Lately, Cultural Items Including The Church Basement Roadshow and The Office
The Office (season, the latest)
So I’m what you’d call an appointment-viewer of The Office. We watch it every week. And after two episodes of the latest season I have to say that the show has taken on a darker tinge, mood-wise, than it’s had in the past. This has mainly to do with the Dwight character’s newfound success in, for lack of a better term, getting laid. What made the Dwight character funny (and what’s made characters like his funny in the past, see also: Cliff Claven) in part was the idea thathe wasso dorkishly obsessed with things like Battlestar Galactica thathe would never Get Any so to speak. But now that Dwight is a sexual powerhouse, it’s harder to like him in that cute, funny doofus sort of way.
And the new Meredith storyline – exchanging sexual favors for Outback Steakhouse coupons – is also especially dark/sad even though it’s meant to be funny. I just wonder where it’s all going…it makes Sam trying mostly unsuccessfully to sleep with Diane feel almost quaint and old-fashioned by comparison.
The Church Basement Roadshow
This is a new twist on the old book-tour – that is, a tour in which fans, readers, etc. can meet authors, hear interesting anecdotes about their books, and then buy those books. By way of disclaimer, I didn’t see this in person, rather, I ended up watching a whole episode online after receiving a weird email about Tony Jones “not being right” which I didn’t respond to because I figured it was somebody screwing around. Anyway.
The concept was creative – it (the show) included Tony Jones (Emergent Village, a bunch of books), Doug Pagitt (Solomon’s Porch, a bunch of books), and Mark Scandrette (the third guy) acting like they were guys from 1908 for a few minutes, and then talking about their books as themselves for several more minutes. It was heavy on romanticized stories about spiritual formation involving lots of colorfully “regular” characters (tattoo artists, truckers, etc.), in such a way as to say “hey, I have gritty, non-churchy friends” in much the same way as your White Guilt Friend is always talking about his Black Friend.But the stories were interesting – I learned more about Jones, Pagitt, and a guy named Trucker Frank. These guys are good storytellers and seem like good guys, and I mean that in the least-snarky way possible.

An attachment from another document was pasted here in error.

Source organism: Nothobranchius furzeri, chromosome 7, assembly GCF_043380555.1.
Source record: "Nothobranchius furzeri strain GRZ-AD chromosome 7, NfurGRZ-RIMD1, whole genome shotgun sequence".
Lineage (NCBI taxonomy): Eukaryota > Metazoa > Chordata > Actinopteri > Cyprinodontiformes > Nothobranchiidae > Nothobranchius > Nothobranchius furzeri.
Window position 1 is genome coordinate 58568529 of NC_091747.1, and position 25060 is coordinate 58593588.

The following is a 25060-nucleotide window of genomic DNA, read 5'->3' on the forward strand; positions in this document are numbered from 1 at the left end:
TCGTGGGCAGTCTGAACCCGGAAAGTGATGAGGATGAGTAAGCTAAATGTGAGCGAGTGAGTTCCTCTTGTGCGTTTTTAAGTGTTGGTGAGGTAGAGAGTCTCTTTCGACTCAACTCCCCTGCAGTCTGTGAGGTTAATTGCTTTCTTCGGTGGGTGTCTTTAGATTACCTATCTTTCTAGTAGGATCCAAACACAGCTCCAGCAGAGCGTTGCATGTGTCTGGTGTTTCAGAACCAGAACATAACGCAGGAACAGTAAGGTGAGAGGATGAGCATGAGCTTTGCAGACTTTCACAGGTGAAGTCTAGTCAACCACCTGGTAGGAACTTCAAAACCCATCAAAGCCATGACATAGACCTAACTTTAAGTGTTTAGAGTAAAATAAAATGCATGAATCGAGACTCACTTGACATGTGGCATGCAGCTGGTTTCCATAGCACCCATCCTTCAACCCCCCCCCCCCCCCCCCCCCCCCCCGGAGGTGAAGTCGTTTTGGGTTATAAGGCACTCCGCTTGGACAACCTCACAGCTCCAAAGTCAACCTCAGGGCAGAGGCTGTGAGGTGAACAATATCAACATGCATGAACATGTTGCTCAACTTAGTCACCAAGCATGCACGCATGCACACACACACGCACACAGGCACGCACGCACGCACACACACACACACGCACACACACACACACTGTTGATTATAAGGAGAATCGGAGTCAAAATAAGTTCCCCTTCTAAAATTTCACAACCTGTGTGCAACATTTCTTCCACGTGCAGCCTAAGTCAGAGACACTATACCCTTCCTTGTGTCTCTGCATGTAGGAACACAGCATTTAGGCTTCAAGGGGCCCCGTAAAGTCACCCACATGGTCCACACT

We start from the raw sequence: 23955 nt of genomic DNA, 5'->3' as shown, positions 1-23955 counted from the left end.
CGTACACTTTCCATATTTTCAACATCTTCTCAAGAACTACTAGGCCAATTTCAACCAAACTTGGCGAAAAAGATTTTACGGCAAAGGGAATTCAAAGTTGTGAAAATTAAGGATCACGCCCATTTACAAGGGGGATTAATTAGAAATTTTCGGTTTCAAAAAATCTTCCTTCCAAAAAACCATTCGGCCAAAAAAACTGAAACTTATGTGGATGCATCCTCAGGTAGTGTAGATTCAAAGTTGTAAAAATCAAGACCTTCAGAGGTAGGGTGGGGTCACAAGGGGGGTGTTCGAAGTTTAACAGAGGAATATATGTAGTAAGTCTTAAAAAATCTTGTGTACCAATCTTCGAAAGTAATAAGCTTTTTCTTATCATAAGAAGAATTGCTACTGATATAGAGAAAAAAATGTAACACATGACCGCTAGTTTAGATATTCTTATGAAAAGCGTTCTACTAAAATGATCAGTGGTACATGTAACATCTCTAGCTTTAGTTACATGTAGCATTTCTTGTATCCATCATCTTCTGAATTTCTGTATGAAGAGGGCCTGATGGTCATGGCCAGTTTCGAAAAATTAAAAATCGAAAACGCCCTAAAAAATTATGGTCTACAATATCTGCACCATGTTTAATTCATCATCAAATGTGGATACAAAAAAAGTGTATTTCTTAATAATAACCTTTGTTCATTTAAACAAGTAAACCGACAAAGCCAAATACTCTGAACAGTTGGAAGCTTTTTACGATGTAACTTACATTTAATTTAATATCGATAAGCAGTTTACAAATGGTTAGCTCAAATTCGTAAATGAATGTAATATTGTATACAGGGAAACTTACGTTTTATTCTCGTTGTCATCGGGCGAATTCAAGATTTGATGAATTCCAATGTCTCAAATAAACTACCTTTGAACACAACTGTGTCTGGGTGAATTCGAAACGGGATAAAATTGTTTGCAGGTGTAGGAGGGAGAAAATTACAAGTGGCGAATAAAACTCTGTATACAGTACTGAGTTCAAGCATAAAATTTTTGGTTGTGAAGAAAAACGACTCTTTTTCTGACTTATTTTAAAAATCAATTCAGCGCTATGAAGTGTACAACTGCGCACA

It was also, predictably Emergent/ing/ish in that it wasanti-propositional, anti-doctrine,and anti-hierarchical. It was pro-story and anti-mention-of-sin. Somebody used the word “revolutionary” once which if you read this blog you’ll know that I think is more than played. But like I said, the roadshow is a creative and fresh way to move the product, so to speak. It’s a way to market the product in a way that sort of makes people feel like they’re not having the product marketed to them (see also: Rob Bell’s tours), which is I think exactly how one has to market to our generation. Has anybody seen one of these in person?